The following analysis looks at EW funding identified by the DOD's EW Executive Commission (EW EXCOM). The EW EXCOM identified a series of RDT&E program elements from three of the military services (Air Force, Army and Navy), as well as several defense agencies (Defense Advanced Research Projects Agency, Defense Information Systems Agency, the Joint Staff, Office of the Secretary of Defense Operational Test and Evaluation, and U.S. Special Operations Command). Using the program elements identified, this analysis extrapolates procurement funding to provide an overview of DOD investments in electronic warfare in FY2019 and requested investments in FY2020.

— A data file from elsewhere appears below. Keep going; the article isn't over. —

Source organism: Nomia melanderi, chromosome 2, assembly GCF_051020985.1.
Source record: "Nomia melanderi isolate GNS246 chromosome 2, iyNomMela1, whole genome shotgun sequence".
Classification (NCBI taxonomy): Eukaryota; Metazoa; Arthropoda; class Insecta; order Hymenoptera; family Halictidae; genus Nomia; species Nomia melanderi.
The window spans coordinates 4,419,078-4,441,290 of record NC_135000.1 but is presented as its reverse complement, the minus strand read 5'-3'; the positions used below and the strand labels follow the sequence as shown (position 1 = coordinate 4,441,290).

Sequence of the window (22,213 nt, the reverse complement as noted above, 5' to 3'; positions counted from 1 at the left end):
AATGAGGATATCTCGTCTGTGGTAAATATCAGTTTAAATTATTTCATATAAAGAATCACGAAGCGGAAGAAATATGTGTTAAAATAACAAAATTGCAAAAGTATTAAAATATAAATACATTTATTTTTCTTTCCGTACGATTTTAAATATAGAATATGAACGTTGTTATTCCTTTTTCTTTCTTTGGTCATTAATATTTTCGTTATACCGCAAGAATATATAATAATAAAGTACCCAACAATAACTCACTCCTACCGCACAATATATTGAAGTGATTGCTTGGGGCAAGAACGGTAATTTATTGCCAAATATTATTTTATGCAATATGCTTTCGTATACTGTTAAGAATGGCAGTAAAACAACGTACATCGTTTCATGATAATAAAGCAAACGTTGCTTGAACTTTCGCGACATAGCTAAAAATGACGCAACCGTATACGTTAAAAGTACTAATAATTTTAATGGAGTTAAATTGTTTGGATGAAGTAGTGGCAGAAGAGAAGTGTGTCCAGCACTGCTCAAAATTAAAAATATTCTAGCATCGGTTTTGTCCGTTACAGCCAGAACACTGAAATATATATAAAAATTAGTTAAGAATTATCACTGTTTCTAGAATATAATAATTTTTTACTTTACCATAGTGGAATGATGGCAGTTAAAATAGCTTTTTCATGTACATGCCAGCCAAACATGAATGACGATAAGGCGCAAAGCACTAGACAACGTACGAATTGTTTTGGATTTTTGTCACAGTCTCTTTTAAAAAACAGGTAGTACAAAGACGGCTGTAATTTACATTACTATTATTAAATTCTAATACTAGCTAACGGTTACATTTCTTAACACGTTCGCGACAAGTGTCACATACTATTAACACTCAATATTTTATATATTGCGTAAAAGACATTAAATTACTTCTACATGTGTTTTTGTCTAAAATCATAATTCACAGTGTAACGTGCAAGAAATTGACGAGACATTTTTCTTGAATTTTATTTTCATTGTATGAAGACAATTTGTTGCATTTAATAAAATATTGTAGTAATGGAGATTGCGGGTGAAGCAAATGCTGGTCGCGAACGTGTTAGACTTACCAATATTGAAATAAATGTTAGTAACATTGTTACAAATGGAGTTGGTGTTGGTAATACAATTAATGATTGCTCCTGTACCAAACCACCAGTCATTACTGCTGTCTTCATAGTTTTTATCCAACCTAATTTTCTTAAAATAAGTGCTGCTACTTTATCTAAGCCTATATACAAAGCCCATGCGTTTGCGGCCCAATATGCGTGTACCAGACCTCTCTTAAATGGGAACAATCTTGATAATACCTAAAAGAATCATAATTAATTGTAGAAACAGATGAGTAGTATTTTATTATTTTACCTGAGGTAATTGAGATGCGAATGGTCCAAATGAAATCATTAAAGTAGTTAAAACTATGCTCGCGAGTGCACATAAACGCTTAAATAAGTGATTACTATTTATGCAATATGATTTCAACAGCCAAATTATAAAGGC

EW in Support of the National Defense Strategy

Over the past two decades, China and Russia have seen U.S. military command and control, intelligence surveillance, and reconnaissance (C2ISR) networks as a critical capability that they must develop capabilities against which to effectively compete.2 Both countries, as a result, have invested heavily in EW-related systems.3 According to one analyst, the Russian military views electronic warfare as a "type of armed struggle using electronic means against enemy C4ISR [command, control, communications, computers] to 'change the quality of information,' or using electronic means against various assets to change the condition of the operational environment."4 Similarly, China has developed sophisticated EW capabilities to disrupt and deny adversary access to command and control systems—particularly space-based systems.5 Not only has the Chinese military been developing new systems, but it routinely exercises with them. In its most recent annual report to Congress, DOD documented at least four major exercises the People's Liberation Army used to test and demonstrate their capabilities.6